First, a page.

A relatively simple rooftop antenna is your key to free high-definition television. HD terrestrial signals broadcast from local affiliates not only issue the highest video quality from any television HD source but also offer Dolby Digital surround sound in most cases. However, you must choose the right HD antenna to suit your distance from and relationship to your local broadcasters. The Consumer Electronics Association provides a color-coded standard to point you in the right direction. Other factors to consider include amplification and mounting options.
Your geographic location relative to local affiliates matters when choosing the right HD antenna. If you're located more than 75 miles from the individual towers, you're considered to be in a fringe area. High-powered directional antennas help mitigate this by aiming the elements on the antenna directly at the broadcast tower cluster. If you have a few antennas around you, you'll need an omnidirectional unit. Although less powerful, you have a far better chance of receiving channels broadcasting around your location. Ironically, if you're close to the bulk of broadcast towers but have two or three behind or above you when viewed on a map, you'll encounter more reception problems than someone located further from all of them on average. In this case, you may wish to employ a motorized rotor to re-orient the antenna directly at problem broadcasters, rather than using an omnidirectional unit.
In addition to the distance and relationship to local broadcasters, you have other challenges when aiming an antenna. Large buildings and trees cause broadcast signals to bounce around, causing the signal to reach the antenna array at different times. This causes cancellation, manifesting itself through intermittent sporadic reception. Additionally, if you live in a valley or mountainous area, this same reflection causes similar problems. Multipath is mitigated in most cases by mounting a large antenna as high as is feasible, capturing as much of the broadcast as possible.
If you happen to be in a fringe area or are forced to mount your antenna 100 feet or more from your television tuner, a preamplifier may help. Preamps mount on the antenna mast close to the array, boosting the signal. At the other end, the amplifier receives this feed, often overcoming the losses incurred from these issues. Additionally, amplifiers help when splitting an antenna feed multiple times. In fact, the largest splitters are actually distribution amplifiers, mitigating the 3 decibel loss encountered per split. Note that boosting a signal unnecessarily overloads tuners, impairing or preventing images and possibly damaging hardware.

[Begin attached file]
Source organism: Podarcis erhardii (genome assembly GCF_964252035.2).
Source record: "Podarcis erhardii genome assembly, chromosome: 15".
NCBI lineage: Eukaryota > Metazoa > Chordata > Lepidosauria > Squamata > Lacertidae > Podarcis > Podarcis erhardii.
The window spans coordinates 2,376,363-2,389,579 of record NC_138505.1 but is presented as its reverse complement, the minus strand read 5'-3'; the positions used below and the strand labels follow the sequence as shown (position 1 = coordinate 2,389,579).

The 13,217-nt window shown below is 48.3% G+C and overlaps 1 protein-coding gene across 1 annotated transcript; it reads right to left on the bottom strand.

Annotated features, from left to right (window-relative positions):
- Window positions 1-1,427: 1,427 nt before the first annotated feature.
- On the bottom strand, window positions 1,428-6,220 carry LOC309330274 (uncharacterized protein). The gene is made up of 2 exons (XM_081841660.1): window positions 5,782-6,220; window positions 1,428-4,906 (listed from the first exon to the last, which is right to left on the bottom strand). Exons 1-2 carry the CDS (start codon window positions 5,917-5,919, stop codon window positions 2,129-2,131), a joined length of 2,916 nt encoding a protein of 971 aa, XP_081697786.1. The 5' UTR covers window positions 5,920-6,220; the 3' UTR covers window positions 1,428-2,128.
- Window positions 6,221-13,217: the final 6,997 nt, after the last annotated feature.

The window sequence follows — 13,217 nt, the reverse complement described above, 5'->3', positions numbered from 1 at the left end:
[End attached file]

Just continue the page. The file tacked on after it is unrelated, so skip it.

Depending on whether you live in a house, condo or apartment, you will encounter different antenna installation demands. Although housing associations can't prevent you from mounting an antenna, if you're in a condo you typically have to mount it on an area under your exclusive use. This means the roof directly over your head or on your deck. In such cases using mounting brackets in addition to the mast and hardware included with the antenna should prove adequate. In apartments you'll probably be forced to mount the unit in a concrete-filled bucket, or use a "pizza box" square-style directional antenna with a lower profile. If you have the real estate and have a home with aluminum siding, you'll want to move the antenna as far away from the structure as possible. Mounting the antenna to a pole sunk into the ground away from the building and other obstructions gives the array a clear line of sight, providing the best reception.
CEA Color Coding
With all of the seemingly daunting considerations you have when choosing an antenna, there's a key resource you can fall back on. Antennaweb.org is the official CEA website that enables you to plot your location on a virtual map. The site displays your location relative to local broadcasters, in addition to taking other data such as how high above ground level you plan to install the array. The site then recommends one to a few antenna options, each of which corresponds to a certain color. Matching this color to the color on an antenna's retail packaging helps you instantly locate the right one, leaving you or your installer to handle the trickier part of actually aiming the array.
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